He was bluffing, but I was game to try.
“Seriously?” he asked. “Alright, let’s do it!”
We jugged the fixed ropes through blowing fog, arriving at 7-Hour Ledge around midnight.
After finishing David’s last lead, I hammered in a bolt for a belay. Billy took over, leading a bold pitch of 5.12 face climbing. The S Pitch, named for the wandering, run-out slab, involved thin smears and committing high steps above dubious protection. As morning dawned, another pitch of run-out face climbing (easier at 5.10+) brought us to a seeping ramp. This, we were pleased to see, led over to a notch on the upper southwest ridge, avoiding the final overhanging mushroom. In the notch, we found an ancient nut and blue webbing, likely from the 1974 ascent. We felt comfort in seeing this minuscule sign of civilization.
Billy and I continued up the easy, lichen-covered summit ridge to the apex of Xanadu. We embraced and stood in awe of the huge vertical relief in all directions. Then we heard David and Gabe bellowing below. They had jugged up behind us and spent seven hours on the ledge at the end of our fixed ropes—hence the name—waiting for us to rappel so they could begin their own summit pilgrimage. We slowly descended and passed the torch to our friends, who topped out that afternoon in pea-soup fog. It was July 12, and we felt extremely privileged to make the probable second ascent of Xanadu and the first ascent of its west face. But we still had about a week remaining before we were to be picked up at Circle Lake, and we knew that we could climb our route in better style.
First, we set about cleaning up our anchors, some of which consisted of half a dozen equalized cams strung out over 10-foot swaths of rock. Although we had made a point of avoiding placing bolts mid-pitch, we decided to leave robust belay and rappel anchors. To some, this decision may go against wilderness principles, and we did agonize over this decision to add bolts. But, knowing that we’d need to leave fixed gear of some form in order to rappel, we decided to make them high-quality anchors that would last for decades. We placed a total of 17 bolts at the rappel stations on our route.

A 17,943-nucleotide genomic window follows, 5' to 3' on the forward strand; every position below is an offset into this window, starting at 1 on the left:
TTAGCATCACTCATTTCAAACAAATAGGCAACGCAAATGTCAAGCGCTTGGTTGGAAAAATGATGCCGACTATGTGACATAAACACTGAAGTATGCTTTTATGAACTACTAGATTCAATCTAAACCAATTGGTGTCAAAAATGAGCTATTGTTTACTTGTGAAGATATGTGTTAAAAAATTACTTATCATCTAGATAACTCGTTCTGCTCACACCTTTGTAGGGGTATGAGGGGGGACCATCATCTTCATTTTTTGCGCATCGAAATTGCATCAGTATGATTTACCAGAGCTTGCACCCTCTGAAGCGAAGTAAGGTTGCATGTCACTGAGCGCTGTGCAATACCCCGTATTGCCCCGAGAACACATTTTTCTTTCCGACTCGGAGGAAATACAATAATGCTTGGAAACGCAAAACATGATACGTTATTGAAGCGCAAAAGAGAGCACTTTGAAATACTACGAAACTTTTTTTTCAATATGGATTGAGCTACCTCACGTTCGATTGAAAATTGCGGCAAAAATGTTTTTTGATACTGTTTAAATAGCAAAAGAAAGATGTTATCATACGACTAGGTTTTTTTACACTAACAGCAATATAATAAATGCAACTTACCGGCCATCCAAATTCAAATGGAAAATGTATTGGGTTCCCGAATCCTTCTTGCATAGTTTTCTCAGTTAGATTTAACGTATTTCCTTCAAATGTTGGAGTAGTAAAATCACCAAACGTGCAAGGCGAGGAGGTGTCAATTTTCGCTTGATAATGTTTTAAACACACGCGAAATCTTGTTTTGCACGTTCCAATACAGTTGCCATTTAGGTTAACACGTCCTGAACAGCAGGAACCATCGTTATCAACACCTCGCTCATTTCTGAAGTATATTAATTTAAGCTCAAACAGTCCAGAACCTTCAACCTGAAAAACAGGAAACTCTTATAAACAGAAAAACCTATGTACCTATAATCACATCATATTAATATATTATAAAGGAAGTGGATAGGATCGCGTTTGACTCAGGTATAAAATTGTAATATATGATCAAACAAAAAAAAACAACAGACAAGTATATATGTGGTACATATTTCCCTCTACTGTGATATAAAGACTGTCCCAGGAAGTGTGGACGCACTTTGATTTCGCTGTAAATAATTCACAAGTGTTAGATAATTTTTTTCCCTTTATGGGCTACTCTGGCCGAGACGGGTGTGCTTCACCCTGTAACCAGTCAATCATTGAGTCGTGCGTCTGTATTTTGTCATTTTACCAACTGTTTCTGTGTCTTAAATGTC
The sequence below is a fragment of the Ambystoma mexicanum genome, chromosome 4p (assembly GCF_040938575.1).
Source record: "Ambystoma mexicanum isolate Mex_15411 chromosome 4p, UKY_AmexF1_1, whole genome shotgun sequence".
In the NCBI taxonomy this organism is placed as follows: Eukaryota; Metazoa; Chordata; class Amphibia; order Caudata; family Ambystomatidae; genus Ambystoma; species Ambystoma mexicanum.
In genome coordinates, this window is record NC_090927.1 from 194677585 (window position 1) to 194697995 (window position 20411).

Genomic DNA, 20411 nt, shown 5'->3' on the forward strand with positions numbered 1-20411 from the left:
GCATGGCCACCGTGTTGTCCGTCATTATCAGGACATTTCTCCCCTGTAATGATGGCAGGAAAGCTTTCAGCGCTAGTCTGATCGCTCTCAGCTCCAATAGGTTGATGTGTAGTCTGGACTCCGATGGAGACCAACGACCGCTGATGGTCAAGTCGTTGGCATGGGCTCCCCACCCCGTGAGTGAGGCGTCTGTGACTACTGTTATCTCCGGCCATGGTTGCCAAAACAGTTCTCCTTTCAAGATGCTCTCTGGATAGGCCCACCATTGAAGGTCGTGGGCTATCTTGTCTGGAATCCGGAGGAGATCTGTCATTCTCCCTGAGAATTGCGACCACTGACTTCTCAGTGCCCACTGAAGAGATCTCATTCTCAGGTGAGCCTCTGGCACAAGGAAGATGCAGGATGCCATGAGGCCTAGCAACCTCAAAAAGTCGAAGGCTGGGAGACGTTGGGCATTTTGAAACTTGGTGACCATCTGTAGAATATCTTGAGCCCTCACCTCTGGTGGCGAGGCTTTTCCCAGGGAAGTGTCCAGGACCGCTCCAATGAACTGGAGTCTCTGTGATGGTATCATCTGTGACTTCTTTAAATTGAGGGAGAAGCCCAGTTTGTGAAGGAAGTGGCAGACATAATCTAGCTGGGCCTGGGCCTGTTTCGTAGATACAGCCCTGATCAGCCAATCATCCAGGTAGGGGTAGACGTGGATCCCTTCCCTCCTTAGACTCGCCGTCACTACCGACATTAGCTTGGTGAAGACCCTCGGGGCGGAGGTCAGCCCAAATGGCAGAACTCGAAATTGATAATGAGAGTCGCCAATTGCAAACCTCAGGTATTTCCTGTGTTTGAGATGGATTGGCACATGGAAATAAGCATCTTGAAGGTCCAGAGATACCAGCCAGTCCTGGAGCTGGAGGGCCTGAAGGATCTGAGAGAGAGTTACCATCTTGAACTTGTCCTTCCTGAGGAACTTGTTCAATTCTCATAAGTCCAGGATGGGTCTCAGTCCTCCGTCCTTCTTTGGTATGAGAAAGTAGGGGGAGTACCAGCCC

We then focused our energies on free climbing, rehearsing the moves that were accessible from our fixed ropes. The climbing was classic, often involving delicate laybacking with thin smears for the feet and handholds serendipitously appearing when the macro-features faded. Of the 14 pitches of technical climbing, many fell within the 5.9 to 5.11 range.
As the time to hike out neared, Gabe and David started up the route late one night, swinging leads and freeing every pitch from the second through the 11th. Then, over two consecutive windy and cold days, Billy and I freed the route from the second pitch all the way to Xanadu’s summit, leading and following each pitch without falls. Finally, on the last climbing day of our trip, I successfully led the crux first pitch, Sílvia’s Seam. Essentially a V10 boulder problem, this pitch required thin edging, unlikely foot pastes, and other granite wizardry. The west face of Xanadu could have been blank or perilously loose, but instead it permitted a demanding free route as good as anything we had ever climbed. We called our line Golden Petals (1,500’, V 5.13+ or 5.12 A0).
On that last day, while Billy and I toiled on Sílvia’s Seam, David and Gabe repeated the Bullard-Krakauer route to the top of Xanadu. They returned with huge grins, describing endless Type-1 fun and displaying a vintage hex they had bootied from the ascent 43 years earlier.
Throughout this trip, we were constantly reminded of the unique ways in which Chris Vale had entered each of our lives. He gladly would have taken the sharp end on any of the run-out pitches that left us shaking in our rock shoes. Chris would never say no to an adventure, and I’m certain he would have been proud of our success.
About the Author: After earning a Ph.D. in mathematics, Zeb Engberg moved from New England to Utah, where he teaches math and climbs as often as possible. This trip was supported by the Dartmouth Outing Club’s Chris Vale Adventure Fund and the Copp-Dash Inspire Award.
|The west face of Xanadu in the Arrigetch Peaks. (1) Arctic Knight (5.11+). (2) Un Pas Més (6a A4/A4+). (3) Golden Petals (5.13+ or 5.12/A0). (4) Southwest ridge (5.7, Bullard-Krakauer, 1974). Deep in the Alaskan Bush (Caldwell-Kennedy-Rich, 2011) climbs the right side of the lower cliff on the right. Photo by Zeb Engberg|